Clouds and Albedo

The fraction of the total incoming solar energy that is reflected back to space is called the albedo. Ocean surfaces and rain forests have low albedos, reflecting only a small portion of the sun's energy. Deserts and clouds, however, reflect a large portion of the sun's energy, and have high albedos. The global surface albedo over the solar spectrum is approximately 0.1. However, the presence of clouds means that the overall figure is considerably higher, as is seen by comparing the image in Figure 1 below, which has been processed to remove cloud, with the untreated image in Figure 2.

Figure 1: Untreated Meteosat image (photo ESA)
Figure 2: Meteosat image without cloud (photo ESA)

Whether a particular cloud will heat or cool the Earth's surface depends on several factors which affect the reflection of incoming solar radiation and absorption of Earth's outgoing infrared radiation. Try to think what some of these factors may be.

The following table shows the albedo of some cloud types.

Cloud type Albedo
stratus 0.3 - 0.6
altostratus 0.2 - 0.5
cirrus 0.1 - 0.3
cumulonimbus 0.7 - 0.9


  How do you think different clouds affect the climate. Try the drag and drop activity below to find out.


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These results are explained in more detail below.

  High Clouds
High thin cirrus clouds are transparent to shortwave radiation and transmit most of the incoming solar radiation (their albedo is low). However, they absorb the Earth's outgoing radiation and then emit longwave, infrared radiation both out to space and back to the Earth's surface. The portion of the radiation radiated back towards the Earth adds to the energy already reaching the surface. This additional energy causes a warming of the surface and atmosphere. Therefore, overall, high thin cirrus clouds have a warming effect which enhances atmospheric greenhouse warming.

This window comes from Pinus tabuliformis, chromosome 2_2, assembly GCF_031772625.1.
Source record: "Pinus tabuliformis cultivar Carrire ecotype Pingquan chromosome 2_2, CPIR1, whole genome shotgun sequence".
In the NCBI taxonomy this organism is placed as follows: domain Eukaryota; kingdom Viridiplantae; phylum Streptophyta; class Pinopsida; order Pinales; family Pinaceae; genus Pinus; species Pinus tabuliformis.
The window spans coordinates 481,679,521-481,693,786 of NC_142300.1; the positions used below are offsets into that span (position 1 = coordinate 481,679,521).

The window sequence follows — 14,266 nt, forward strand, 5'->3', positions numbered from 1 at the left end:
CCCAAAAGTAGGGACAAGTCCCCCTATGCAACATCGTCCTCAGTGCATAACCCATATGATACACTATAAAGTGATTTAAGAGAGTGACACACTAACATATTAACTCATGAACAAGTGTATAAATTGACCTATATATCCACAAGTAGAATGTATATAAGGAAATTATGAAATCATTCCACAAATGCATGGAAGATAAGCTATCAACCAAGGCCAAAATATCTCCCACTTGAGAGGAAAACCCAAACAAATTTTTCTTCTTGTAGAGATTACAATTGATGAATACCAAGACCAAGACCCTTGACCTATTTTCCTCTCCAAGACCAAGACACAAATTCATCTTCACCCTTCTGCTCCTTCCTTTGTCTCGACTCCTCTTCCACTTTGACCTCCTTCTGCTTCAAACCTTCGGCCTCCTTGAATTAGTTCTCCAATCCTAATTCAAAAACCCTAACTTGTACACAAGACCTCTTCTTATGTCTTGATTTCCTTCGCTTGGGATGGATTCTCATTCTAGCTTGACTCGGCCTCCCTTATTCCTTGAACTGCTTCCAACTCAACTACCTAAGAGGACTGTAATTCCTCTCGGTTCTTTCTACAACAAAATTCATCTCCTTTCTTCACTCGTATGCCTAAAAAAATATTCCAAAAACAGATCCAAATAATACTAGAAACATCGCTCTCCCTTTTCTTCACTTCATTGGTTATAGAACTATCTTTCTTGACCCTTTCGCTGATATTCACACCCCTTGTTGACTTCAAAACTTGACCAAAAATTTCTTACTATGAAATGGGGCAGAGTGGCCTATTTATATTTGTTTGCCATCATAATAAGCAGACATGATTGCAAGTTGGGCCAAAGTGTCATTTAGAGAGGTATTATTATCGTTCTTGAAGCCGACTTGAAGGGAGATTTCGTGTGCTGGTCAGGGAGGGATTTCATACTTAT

Low Clouds
Because low clouds are optically thick, they do not let as much solar energy reach the Earth's surface as would be the case if they weren't present. Instead, they reflect much of the solar energy back to space (their albedo is high) and in this way have a cooling effect. These clouds also emit longwave radiation out to space and towards the Earth's surface. The longwave radiation emitted downward towards the Earth from the clouds' base tends to warm the surface. However, this effect is small and the net effect of these clouds is to cool the surface.



Last updated and validated 23/06/99
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